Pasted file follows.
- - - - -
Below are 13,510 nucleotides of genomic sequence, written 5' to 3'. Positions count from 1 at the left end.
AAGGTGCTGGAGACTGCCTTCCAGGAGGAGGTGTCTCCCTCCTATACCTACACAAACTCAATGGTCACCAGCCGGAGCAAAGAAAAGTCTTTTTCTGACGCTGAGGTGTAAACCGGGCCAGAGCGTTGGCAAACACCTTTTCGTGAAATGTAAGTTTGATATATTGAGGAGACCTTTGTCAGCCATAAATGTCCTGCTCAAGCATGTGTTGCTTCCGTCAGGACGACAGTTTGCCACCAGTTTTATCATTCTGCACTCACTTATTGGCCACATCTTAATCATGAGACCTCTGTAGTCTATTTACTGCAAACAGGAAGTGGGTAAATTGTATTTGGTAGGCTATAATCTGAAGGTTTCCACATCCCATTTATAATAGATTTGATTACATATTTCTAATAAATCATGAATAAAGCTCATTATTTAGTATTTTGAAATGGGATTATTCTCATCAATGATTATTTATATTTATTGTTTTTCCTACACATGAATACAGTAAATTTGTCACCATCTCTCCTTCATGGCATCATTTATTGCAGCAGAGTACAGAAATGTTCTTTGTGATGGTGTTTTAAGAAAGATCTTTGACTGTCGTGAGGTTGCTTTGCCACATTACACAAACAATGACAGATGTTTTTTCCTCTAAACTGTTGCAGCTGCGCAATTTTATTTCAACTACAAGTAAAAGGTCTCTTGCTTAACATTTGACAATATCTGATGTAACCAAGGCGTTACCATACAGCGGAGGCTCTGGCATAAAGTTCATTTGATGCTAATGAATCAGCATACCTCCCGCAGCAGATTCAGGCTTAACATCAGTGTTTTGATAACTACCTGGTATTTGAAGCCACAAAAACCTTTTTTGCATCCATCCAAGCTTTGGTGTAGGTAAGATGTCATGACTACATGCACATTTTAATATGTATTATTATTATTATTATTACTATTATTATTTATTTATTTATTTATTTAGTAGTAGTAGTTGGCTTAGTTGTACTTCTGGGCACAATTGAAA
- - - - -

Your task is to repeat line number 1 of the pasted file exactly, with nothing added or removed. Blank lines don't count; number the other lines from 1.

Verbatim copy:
Below are 13,510 nucleotides of genomic sequence, written 5' to 3'. Positions count from 1 at the left end.